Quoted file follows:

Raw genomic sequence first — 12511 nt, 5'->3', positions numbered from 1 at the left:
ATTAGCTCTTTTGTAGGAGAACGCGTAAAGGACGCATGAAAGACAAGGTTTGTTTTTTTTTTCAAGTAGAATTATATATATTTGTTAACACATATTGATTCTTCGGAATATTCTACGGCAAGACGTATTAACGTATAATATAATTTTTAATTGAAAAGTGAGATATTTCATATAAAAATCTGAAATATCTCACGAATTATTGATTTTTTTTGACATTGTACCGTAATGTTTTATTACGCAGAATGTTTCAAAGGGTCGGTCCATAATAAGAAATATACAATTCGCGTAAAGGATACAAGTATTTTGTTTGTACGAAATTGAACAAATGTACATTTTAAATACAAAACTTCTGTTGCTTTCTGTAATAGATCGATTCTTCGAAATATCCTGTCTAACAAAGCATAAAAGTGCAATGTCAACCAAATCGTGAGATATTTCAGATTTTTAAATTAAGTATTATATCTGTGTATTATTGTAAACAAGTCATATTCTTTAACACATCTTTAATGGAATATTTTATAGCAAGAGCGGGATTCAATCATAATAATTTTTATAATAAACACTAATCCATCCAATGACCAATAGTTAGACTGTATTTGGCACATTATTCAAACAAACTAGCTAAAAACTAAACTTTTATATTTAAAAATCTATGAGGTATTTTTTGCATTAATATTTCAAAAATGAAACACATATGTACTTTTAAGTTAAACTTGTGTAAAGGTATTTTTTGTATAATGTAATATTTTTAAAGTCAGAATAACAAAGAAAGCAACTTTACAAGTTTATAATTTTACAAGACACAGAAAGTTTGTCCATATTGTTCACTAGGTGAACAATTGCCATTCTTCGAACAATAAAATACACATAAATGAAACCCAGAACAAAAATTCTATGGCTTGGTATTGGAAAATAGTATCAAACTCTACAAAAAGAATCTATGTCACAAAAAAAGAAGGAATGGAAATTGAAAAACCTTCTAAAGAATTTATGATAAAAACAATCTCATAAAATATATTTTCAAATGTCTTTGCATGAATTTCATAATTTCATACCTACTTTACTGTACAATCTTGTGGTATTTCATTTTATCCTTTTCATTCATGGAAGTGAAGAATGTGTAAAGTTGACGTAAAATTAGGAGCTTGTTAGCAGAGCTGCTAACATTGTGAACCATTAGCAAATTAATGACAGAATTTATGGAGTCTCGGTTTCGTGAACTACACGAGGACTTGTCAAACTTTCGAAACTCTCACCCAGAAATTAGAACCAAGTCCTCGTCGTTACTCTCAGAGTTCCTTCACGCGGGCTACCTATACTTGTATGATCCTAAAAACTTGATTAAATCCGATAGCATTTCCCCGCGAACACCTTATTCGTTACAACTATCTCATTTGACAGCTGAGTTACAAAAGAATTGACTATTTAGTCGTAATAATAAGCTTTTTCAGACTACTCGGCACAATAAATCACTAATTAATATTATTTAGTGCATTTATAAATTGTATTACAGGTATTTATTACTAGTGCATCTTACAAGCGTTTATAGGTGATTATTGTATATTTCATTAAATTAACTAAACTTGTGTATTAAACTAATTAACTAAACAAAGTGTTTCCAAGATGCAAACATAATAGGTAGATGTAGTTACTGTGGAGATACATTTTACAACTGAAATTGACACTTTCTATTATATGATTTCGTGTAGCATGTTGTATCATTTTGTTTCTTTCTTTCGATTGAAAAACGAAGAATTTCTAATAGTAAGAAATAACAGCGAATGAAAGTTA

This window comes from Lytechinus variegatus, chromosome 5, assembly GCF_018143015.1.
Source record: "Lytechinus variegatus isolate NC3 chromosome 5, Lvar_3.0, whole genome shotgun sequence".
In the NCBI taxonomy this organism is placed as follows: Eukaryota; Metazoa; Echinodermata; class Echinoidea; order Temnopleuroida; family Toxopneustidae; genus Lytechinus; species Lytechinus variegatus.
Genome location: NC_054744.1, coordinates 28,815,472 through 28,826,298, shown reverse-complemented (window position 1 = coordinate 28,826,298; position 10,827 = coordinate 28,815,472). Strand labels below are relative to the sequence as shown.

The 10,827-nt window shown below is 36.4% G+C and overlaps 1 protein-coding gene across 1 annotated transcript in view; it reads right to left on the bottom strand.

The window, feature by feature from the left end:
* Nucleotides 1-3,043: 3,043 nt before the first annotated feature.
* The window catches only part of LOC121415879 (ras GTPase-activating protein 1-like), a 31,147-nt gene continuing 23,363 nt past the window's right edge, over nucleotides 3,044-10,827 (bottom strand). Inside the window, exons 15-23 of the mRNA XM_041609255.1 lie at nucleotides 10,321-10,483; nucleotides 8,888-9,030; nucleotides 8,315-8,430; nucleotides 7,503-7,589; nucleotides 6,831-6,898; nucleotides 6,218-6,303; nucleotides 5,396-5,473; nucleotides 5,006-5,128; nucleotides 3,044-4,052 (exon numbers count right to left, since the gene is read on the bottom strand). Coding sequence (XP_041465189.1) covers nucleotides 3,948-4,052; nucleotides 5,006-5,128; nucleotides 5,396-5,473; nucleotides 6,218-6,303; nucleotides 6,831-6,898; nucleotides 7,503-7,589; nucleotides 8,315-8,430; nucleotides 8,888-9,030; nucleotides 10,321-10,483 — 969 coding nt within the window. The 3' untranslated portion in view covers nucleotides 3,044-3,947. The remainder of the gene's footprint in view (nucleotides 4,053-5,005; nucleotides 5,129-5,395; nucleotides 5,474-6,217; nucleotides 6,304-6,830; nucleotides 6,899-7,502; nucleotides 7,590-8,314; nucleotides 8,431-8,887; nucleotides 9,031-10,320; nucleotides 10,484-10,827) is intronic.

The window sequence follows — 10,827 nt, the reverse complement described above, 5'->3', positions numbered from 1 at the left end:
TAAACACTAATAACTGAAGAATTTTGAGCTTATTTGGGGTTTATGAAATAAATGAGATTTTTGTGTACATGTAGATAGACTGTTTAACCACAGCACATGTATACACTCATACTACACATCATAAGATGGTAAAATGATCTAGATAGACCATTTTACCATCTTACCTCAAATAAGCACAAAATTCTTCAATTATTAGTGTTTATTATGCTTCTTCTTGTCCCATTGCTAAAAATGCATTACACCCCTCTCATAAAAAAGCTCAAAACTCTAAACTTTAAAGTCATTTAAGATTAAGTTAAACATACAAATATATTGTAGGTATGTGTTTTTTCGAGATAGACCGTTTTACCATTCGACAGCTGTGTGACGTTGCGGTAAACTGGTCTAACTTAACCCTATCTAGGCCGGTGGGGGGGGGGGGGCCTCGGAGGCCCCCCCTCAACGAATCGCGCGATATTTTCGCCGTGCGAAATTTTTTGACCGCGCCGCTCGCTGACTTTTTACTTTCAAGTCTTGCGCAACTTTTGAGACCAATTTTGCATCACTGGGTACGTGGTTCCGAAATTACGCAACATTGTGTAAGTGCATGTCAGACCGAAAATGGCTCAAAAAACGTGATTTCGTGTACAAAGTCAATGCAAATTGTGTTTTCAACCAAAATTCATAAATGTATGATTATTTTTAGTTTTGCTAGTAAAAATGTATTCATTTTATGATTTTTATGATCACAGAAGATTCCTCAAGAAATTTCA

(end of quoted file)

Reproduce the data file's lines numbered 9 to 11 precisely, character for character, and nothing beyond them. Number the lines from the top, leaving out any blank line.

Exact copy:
* Nucleotides 1-3,043: 3,043 nt before the first annotated feature.
* The window catches only part of LOC121415879 (ras GTPase-activating protein 1-like), a 31,147-nt gene continuing 23,363 nt past the window's right edge, over nucleotides 3,044-10,827 (bottom strand). Inside the window, exons 15-23 of the mRNA XM_041609255.1 lie at nucleotides 10,321-10,483; nucleotides 8,888-9,030; nucleotides 8,315-8,430; nucleotides 7,503-7,589; nucleotides 6,831-6,898; nucleotides 6,218-6,303; nucleotides 5,396-5,473; nucleotides 5,006-5,128; nucleotides 3,044-4,052 (exon numbers count right to left, since the gene is read on the bottom strand). Coding sequence (XP_041465189.1) covers nucleotides 3,948-4,052; nucleotides 5,006-5,128; nucleotides 5,396-5,473; nucleotides 6,218-6,303; nucleotides 6,831-6,898; nucleotides 7,503-7,589; nucleotides 8,315-8,430; nucleotides 8,888-9,030; nucleotides 10,321-10,483 — 969 coding nt within the window. The 3' untranslated portion in view covers nucleotides 3,044-3,947. The remainder of the gene's footprint in view (nucleotides 4,053-5,005; nucleotides 5,129-5,395; nucleotides 5,474-6,217; nucleotides 6,304-6,830; nucleotides 6,899-7,502; nucleotides 7,590-8,314; nucleotides 8,431-8,887; nucleotides 9,031-10,320; nucleotides 10,484-10,827) is intronic.

The window sequence follows — 10,827 nt, the reverse complement described above, 5'->3', positions numbered from 1 at the left end: